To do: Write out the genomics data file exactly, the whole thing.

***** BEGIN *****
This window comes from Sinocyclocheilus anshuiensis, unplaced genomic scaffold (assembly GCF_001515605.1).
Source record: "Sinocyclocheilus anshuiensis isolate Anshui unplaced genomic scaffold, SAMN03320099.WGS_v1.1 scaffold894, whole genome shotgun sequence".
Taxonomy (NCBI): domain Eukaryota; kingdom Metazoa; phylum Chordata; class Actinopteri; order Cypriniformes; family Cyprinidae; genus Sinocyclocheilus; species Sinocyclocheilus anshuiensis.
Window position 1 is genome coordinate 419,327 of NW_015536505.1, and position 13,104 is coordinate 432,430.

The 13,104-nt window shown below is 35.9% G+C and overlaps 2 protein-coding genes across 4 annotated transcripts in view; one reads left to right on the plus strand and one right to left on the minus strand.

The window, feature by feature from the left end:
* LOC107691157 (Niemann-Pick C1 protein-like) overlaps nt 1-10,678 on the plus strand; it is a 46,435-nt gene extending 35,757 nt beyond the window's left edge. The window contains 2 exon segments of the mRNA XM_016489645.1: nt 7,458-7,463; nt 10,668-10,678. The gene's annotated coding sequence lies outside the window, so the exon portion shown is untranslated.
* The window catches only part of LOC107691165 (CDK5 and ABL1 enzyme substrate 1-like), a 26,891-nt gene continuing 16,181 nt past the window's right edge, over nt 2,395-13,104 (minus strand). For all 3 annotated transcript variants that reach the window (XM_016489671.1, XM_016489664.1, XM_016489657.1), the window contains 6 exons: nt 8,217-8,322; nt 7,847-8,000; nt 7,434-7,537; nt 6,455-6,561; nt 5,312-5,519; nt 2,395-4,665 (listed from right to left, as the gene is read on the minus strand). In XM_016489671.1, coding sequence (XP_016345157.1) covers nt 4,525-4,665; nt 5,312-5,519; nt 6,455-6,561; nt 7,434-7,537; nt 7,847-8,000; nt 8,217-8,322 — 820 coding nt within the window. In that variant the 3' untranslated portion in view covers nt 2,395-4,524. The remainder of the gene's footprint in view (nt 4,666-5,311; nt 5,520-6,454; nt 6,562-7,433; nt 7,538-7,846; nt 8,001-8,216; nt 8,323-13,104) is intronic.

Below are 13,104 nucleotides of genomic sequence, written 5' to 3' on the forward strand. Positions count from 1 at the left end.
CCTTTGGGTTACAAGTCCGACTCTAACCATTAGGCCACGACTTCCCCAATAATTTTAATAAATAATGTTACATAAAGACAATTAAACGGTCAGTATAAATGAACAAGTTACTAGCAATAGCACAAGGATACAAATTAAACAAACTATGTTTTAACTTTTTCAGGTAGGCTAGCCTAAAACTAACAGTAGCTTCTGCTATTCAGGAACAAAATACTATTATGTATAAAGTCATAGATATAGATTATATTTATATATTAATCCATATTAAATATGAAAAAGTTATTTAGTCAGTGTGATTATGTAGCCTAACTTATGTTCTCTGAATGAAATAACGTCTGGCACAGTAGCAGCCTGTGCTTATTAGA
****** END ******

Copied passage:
This window comes from Sinocyclocheilus anshuiensis, unplaced genomic scaffold (assembly GCF_001515605.1).
Source record: "Sinocyclocheilus anshuiensis isolate Anshui unplaced genomic scaffold, SAMN03320099.WGS_v1.1 scaffold894, whole genome shotgun sequence".
Taxonomy (NCBI): domain Eukaryota; kingdom Metazoa; phylum Chordata; class Actinopteri; order Cypriniformes; family Cyprinidae; genus Sinocyclocheilus; species Sinocyclocheilus anshuiensis.
Window position 1 is genome coordinate 419,327 of NW_015536505.1, and position 13,104 is coordinate 432,430.

The 13,104-nt window shown below is 35.9% G+C and overlaps 2 protein-coding genes across 4 annotated transcripts in view; one reads left to right on the plus strand and one right to left on the minus strand.

The window, feature by feature from the left end:
* LOC107691157 (Niemann-Pick C1 protein-like) overlaps nt 1-10,678 on the plus strand; it is a 46,435-nt gene extending 35,757 nt beyond the window's left edge. The window contains 2 exon segments of the mRNA XM_016489645.1: nt 7,458-7,463; nt 10,668-10,678. The gene's annotated coding sequence lies outside the window, so the exon portion shown is untranslated.
* The window catches only part of LOC107691165 (CDK5 and ABL1 enzyme substrate 1-like), a 26,891-nt gene continuing 16,181 nt past the window's right edge, over nt 2,395-13,104 (minus strand). For all 3 annotated transcript variants that reach the window (XM_016489671.1, XM_016489664.1, XM_016489657.1), the window contains 6 exons: nt 8,217-8,322; nt 7,847-8,000; nt 7,434-7,537; nt 6,455-6,561; nt 5,312-5,519; nt 2,395-4,665 (listed from right to left, as the gene is read on the minus strand). In XM_016489671.1, coding sequence (XP_016345157.1) covers nt 4,525-4,665; nt 5,312-5,519; nt 6,455-6,561; nt 7,434-7,537; nt 7,847-8,000; nt 8,217-8,322 — 820 coding nt within the window. In that variant the 3' untranslated portion in view covers nt 2,395-4,524. The remainder of the gene's footprint in view (nt 4,666-5,311; nt 5,520-6,454; nt 6,562-7,433; nt 7,538-7,846; nt 8,001-8,216; nt 8,323-13,104) is intronic.

Below are 13,104 nucleotides of genomic sequence, written 5' to 3' on the forward strand. Positions count from 1 at the left end.
CCTTTGGGTTACAAGTCCGACTCTAACCATTAGGCCACGACTTCCCCAATAATTTTAATAAATAATGTTACATAAAGACAATTAAACGGTCAGTATAAATGAACAAGTTACTAGCAATAGCACAAGGATACAAATTAAACAAACTATGTTTTAACTTTTTCAGGTAGGCTAGCCTAAAACTAACAGTAGCTTCTGCTATTCAGGAACAAAATACTATTATGTATAAAGTCATAGATATAGATTATATTTATATATTAATCCATATTAAATATGAAAAAGTTATTTAGTCAGTGTGATTATGTAGCCTAACTTATGTTCTCTGAATGAAATAACGTCTGGCACAGTAGCAGCCTGTGCTTATTAGA